A definitive growers guide, independent and unbiased to try and simplify the process of growing forage maize.

With maize fast becoming the chosen crop in the UK for feed and energy. We felt it was time to share some of the knowledge we have gained, to try to make it a less complicated process for farmers and growers to consistently grow high yielding crops of maize.

On hot summer days when grass is burning up, maize thrives with its deep roots and ability to use the green leaf area to photosynthesize as many heat units as possible from the sun. Maize is grown in some of the driest areas of the world and will always perform in a hot summer but not a drought. It is possible with the right management to plant rye after maize in October, silage the rye in the spring and plant maize immediately after the crop is removed to double crop the land, an extremely efficient use of the land.

Maize is the most economic crop to grow for forage, some find this hard to believe when the cost of growing the crop on rented ground is around £350 an acre. When all factors are considered, it becomes clear that maize is the most reliable source of energy for dairy producers, beef producers and anaerobic digestion plants. Delivering a tonne of dry matter for nearly 20% less cost than grass silage.

It is estimated that maize silage can be produced for £70/dry matter tonne compared with £85 / dry matter tonne of grass silage. The best grass leys can produce a megajoule for around 75 pence whereas maize is more likely to be 60 pence. 

The biggest difference is the fertiliser requirements. A crop of maize will use considerably less nitrogen to grow a crop, where three cuts of grass can use up to 250kg/hectare of nitrogen or 740kg/hectare of ammonium nitrate(AN). With the current price of £270 a tonne that is £200 ha/AN. It then needs a further 80kg/ha of potash costing an extra £35/hectare making the total fertiliser costs are in the excess of £235 per hectare.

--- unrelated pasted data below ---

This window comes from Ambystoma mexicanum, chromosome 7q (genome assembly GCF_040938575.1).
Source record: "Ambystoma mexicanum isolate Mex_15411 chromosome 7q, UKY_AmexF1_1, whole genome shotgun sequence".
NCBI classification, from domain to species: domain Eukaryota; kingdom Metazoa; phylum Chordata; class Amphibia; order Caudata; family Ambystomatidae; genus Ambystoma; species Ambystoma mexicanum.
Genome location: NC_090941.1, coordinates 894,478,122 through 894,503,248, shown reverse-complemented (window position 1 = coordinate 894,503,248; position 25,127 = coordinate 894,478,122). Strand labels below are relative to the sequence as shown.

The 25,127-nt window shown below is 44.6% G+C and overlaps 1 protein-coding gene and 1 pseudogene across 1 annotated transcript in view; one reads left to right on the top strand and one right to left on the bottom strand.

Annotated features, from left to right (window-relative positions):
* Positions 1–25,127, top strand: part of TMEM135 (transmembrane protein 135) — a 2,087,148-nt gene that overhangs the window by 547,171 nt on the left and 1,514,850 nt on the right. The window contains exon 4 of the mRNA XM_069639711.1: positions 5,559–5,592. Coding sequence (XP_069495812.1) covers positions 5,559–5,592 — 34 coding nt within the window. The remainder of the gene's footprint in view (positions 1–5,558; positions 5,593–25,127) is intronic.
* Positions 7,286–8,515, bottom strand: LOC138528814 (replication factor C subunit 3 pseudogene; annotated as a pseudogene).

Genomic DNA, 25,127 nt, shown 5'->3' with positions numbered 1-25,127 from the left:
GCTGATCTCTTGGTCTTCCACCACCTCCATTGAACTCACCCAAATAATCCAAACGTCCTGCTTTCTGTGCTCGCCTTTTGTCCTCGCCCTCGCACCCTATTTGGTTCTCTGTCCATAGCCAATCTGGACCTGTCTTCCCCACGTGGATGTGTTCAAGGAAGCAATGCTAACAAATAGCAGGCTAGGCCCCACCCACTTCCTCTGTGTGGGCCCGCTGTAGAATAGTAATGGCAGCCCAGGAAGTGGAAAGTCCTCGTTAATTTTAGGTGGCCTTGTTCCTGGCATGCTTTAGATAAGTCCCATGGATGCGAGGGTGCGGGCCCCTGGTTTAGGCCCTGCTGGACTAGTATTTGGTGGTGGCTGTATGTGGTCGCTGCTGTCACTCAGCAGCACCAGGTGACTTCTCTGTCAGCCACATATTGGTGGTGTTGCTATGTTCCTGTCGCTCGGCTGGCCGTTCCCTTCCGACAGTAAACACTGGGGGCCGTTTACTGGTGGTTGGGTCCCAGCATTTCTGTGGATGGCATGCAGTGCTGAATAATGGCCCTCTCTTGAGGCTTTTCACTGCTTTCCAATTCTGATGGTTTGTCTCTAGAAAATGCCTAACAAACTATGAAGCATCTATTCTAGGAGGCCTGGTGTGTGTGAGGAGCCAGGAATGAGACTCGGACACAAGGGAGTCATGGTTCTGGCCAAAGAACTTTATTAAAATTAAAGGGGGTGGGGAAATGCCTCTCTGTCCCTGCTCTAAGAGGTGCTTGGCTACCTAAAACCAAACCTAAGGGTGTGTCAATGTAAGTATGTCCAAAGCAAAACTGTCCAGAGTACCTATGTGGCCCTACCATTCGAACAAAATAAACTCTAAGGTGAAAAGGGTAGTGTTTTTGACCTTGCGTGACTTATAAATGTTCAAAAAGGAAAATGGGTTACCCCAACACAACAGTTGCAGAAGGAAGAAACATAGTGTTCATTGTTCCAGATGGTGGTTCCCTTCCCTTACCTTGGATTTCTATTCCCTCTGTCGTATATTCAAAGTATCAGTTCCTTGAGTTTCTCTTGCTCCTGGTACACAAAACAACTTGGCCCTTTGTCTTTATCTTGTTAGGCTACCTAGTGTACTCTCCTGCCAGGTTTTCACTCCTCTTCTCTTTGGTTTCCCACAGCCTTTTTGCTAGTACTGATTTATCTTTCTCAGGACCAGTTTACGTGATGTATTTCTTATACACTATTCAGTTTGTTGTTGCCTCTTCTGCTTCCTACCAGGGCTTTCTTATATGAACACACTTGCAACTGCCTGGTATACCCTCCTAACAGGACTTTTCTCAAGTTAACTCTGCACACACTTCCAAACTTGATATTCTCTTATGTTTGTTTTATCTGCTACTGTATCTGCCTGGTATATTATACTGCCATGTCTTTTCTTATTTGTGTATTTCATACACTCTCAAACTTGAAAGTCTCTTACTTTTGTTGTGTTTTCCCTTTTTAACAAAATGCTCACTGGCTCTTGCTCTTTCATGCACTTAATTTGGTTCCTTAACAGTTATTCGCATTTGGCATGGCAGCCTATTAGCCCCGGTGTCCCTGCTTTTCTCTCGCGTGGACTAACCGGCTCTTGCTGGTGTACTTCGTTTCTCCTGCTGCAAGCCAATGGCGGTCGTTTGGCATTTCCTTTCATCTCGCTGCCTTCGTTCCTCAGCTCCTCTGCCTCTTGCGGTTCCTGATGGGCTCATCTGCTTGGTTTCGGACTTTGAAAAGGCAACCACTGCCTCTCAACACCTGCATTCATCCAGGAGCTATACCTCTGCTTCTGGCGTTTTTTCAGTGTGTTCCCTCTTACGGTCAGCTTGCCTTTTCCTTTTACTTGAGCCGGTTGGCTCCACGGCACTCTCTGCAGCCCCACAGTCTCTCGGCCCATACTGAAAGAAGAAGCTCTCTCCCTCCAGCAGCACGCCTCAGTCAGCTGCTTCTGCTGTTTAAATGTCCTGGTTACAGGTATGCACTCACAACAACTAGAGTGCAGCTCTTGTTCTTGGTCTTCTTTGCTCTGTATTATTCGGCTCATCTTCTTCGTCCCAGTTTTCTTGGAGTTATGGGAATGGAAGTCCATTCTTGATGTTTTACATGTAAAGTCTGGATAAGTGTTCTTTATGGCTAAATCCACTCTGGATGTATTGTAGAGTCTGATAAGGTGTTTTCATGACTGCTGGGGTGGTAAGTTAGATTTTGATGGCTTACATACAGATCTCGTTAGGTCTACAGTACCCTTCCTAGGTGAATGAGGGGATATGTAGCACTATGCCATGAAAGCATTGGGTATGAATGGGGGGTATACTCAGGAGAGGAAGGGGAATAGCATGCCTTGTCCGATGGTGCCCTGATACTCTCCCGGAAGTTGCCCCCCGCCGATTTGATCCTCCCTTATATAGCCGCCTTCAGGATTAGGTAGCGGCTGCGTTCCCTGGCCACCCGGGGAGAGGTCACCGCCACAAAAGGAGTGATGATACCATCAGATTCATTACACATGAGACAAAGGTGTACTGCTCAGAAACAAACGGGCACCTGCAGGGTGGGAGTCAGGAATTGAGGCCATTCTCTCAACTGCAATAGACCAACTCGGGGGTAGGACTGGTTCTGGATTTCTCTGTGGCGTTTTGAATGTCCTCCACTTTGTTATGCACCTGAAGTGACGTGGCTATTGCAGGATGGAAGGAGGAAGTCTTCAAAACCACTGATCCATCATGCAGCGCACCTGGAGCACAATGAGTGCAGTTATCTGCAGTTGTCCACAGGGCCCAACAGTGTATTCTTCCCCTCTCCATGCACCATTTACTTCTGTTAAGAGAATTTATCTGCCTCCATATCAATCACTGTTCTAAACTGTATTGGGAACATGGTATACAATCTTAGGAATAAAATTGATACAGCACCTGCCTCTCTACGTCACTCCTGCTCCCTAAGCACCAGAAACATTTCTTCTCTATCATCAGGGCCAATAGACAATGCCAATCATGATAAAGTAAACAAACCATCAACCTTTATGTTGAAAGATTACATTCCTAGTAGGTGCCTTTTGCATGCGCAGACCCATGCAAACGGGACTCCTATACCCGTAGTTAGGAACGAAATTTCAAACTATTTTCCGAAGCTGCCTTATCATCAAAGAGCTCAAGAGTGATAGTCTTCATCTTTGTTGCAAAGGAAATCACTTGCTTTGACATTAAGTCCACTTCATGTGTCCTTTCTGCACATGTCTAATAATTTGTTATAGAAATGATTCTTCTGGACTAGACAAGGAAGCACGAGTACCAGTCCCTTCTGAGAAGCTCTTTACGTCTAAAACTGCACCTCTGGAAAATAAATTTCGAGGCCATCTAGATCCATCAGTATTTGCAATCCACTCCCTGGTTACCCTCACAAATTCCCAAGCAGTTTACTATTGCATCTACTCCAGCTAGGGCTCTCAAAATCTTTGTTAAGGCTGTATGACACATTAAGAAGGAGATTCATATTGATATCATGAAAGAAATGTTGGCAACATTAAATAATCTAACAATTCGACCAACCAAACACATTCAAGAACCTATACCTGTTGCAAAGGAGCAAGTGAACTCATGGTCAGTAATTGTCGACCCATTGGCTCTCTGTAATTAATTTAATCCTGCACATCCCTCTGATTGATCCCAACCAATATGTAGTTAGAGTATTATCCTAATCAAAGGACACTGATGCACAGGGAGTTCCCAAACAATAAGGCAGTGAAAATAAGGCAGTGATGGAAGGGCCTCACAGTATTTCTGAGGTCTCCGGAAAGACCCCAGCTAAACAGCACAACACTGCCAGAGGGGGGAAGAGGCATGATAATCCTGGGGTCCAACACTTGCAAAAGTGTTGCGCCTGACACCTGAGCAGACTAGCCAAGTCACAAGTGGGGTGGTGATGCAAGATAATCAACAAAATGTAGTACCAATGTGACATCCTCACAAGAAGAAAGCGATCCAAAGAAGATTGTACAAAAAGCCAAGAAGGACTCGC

Grass has to be cut, dried, raked, harvested, carted and clamped 3 times with costs of around £150 a hectare each time totalling £450/hectare and you need to pray for favourable weather. It is uncommon to end up with a clamp full of grass silage with no relevant feed value to your stock due to weather factors. With maize it is roughly known what the analysis will be.

With a fertiliser cost of £235/hectare, contractor costs of £450/hectare and rent at least £250 /hectare totalling £935 per hectare, grass is no longer a cheap crop by any means.

With the right guidance, growing maize can be made a whole lot more straight forward and less stressful than making good quality grass silage.